Losing a loved one is heart-wrenching. Grief can feel like your world has turned upside down, and the emotional pain is so intense it can even become physical. However, we can take comfort in the knowledge that we aren’t alone — everyone faces death and grief at some point in life.
Grief is common, but that doesn’t mean it’s easy to handle, and each person copes with death and loss differently. In this self-help guide, we’ll give you the low-down on the stages of grief, activities to help with grief and how you’ll know if you need therapy to get through it.
The stages of grief
Defined by Elizabeth Kübler-Ross in 1969, the five stages of grief are widely used to explain and treat emotional distress after a severe loss. While grief most often describes the feelings a person experiences after the death of a loved one, grief can also occur following a divorce, relationship break-up, job loss or other significant life changes.
The five stages of grief are as follows:
In this phase, the shock of loss is overwhelming, and it leads a person to question everything. Denial can keep difficult emotions at bay for a time.
Anger helps us to step back into reality and orient our emotions towards something tangible. Frustration and hatred should be expressed through a healthy outlet so they don’t boil over.
This phase is characterized by questioning, wondering and a desire to undo the past. It may also be accompanied by guilt.
This stage is associated with feelings of sadness and emptiness. It generally occurs as people return to normal tasks and feel the harsh reality of the absence of their loved one.
While the person will always miss their lost loved one, this stage means that they’ve accepted the hard fact that death is permanent and life will have to shift.
The stages of grief aren’t linear. Different people might experience the stages in different orders, or go through some stages and not others during the grieving process.
Coping skills for grief
No matter which stage of grief you find yourself in, there are ways to handle the emotional distress you’ve been feeling in a healthy way. Here are the top activities to help with grief.
Partake in rituals
Wakes, funerals, burials, a celebration of life— whatever practices you and your family partake in are likely part of a long cultural heritage. Partaking in these rituals is one of the best ways to process a loss as a community and take the first steps towards healing. Additionally, you might establish ongoing rituals to memorialize your lost loved one on their birthday or the anniversary of their passing. This might look like lighting a candle and saying a prayer, eating at their favorite restaurant or having their favorite food or drink, visiting with mutual friends or relatives and so on.
Take some time off
There’s no reason to rush back into your everyday life after the loss of a loved one. Returning to your regular schedule is part of the acceptance phase, but trying to avoid your emotions by jumping ahead won’t work in the long run. Take time off of work, school and your busy schedule to feel your feelings.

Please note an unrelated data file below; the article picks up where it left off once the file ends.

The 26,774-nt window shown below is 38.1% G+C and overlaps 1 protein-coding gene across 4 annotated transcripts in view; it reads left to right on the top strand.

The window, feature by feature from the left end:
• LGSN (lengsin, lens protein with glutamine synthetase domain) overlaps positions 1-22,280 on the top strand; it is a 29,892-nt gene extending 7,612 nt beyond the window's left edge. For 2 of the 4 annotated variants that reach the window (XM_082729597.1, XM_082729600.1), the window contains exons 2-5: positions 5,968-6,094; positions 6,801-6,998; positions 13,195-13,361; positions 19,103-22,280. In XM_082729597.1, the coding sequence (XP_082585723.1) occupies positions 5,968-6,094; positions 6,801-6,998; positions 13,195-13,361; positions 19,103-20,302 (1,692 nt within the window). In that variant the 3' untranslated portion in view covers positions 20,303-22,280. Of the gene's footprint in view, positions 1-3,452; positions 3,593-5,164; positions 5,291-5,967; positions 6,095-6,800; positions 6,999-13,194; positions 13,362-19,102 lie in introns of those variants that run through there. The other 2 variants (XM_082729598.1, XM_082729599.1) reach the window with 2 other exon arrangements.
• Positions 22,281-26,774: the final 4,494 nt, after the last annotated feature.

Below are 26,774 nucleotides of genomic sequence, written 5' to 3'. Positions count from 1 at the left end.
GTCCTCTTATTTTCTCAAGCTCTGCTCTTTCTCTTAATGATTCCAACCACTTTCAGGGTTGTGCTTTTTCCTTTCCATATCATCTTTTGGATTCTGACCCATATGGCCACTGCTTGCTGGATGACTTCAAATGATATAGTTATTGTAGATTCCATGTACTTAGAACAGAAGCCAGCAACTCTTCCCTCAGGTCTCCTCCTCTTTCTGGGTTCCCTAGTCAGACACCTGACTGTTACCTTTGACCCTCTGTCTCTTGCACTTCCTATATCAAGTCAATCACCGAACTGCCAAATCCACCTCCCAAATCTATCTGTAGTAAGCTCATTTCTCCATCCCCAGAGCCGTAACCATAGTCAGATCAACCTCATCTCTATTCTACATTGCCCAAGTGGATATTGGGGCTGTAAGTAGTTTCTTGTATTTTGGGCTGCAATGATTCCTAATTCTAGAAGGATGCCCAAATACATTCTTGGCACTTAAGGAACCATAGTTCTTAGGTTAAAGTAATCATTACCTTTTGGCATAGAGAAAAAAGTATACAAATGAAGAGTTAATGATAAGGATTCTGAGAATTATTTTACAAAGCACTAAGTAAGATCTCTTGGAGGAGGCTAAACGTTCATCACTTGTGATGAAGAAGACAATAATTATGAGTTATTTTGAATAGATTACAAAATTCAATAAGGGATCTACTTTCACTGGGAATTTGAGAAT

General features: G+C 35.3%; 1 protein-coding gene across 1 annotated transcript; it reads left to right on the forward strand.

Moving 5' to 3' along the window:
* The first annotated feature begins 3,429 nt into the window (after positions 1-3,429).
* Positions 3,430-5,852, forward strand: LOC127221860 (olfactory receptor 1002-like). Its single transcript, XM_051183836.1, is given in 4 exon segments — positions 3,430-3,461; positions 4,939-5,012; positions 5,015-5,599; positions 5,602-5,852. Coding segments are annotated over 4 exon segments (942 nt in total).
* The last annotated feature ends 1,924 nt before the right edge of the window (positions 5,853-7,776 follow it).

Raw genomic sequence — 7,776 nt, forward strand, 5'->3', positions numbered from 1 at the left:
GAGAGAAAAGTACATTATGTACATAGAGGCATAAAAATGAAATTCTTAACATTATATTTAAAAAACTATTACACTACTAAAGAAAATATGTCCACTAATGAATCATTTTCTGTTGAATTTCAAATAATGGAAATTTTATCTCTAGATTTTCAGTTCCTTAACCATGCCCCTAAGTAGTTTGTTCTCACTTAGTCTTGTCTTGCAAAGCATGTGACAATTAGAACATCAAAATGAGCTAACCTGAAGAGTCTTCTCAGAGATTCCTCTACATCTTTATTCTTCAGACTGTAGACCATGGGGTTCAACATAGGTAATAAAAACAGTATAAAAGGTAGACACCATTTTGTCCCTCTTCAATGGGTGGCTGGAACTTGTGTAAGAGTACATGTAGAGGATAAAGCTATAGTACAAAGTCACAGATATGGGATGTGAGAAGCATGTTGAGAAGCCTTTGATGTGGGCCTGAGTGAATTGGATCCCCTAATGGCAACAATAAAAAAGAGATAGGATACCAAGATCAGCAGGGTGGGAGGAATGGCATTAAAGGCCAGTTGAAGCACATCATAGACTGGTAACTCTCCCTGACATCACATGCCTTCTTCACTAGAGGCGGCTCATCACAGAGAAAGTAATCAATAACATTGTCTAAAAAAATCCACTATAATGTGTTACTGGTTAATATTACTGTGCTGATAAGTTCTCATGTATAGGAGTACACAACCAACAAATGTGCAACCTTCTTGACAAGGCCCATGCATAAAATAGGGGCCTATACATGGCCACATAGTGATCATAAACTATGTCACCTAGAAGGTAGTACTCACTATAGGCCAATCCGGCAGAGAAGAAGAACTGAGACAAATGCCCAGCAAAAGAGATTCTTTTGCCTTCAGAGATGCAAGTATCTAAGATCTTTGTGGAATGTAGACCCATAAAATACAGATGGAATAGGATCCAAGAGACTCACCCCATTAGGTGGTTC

Balance your social and alone time
Plenty of activities to help with grief involve spending time alone. However, it’s important to balance the time spent by yourself with the time you’re surrounded by supportive friends and family. Both are necessary, and a poor balance can leave you feeling isolated or exhausted.
One of the best coping skills for grief and other difficult emotions is spending time outside. The natural sunlight can boost your mood and nature can help orient your reflection time towards positivity and hopefulness.
Take care of your body
It can be easy to unintentionally neglect our bodies after a sad event. There’s a strong connection between physical activity and mood, though, so don’t put movement on the back burner. Healthy eating and quality sleep are also important habits to keep up with which will help you feel better overall.
How to manage grief
Like the stages of grief, managing grief is not a one-size-fits-all journey. Your relationship to the loved one who passed away, the circumstances surrounding their death, your emotional state at the time of their passing will all impact how you process your grief.
While there are plenty of coping skills for grief, the best way to deal with death and grief is to embrace your feelings instead of avoiding them, dismissing them or letting them build up. When you bottle up your emotions, you’re forced to internalize or externalize the pressure, and greater issues will result.
If you’re unsure how to embrace your feelings to handle your grief, you’re not alone. The loss of a loved one is never easy, even if you’ve dealt with death before. Grief therapy can help you process and accept a loss on your own timeline in a healthy way.
If you’re ready to find healing without leaving the memory of your loved one behind, reach out to Tapestry. Counseling and treatment programs can meet you where you’re at and help you find the peace you’ve been longing for. Call today to start making intrinsic change in your life.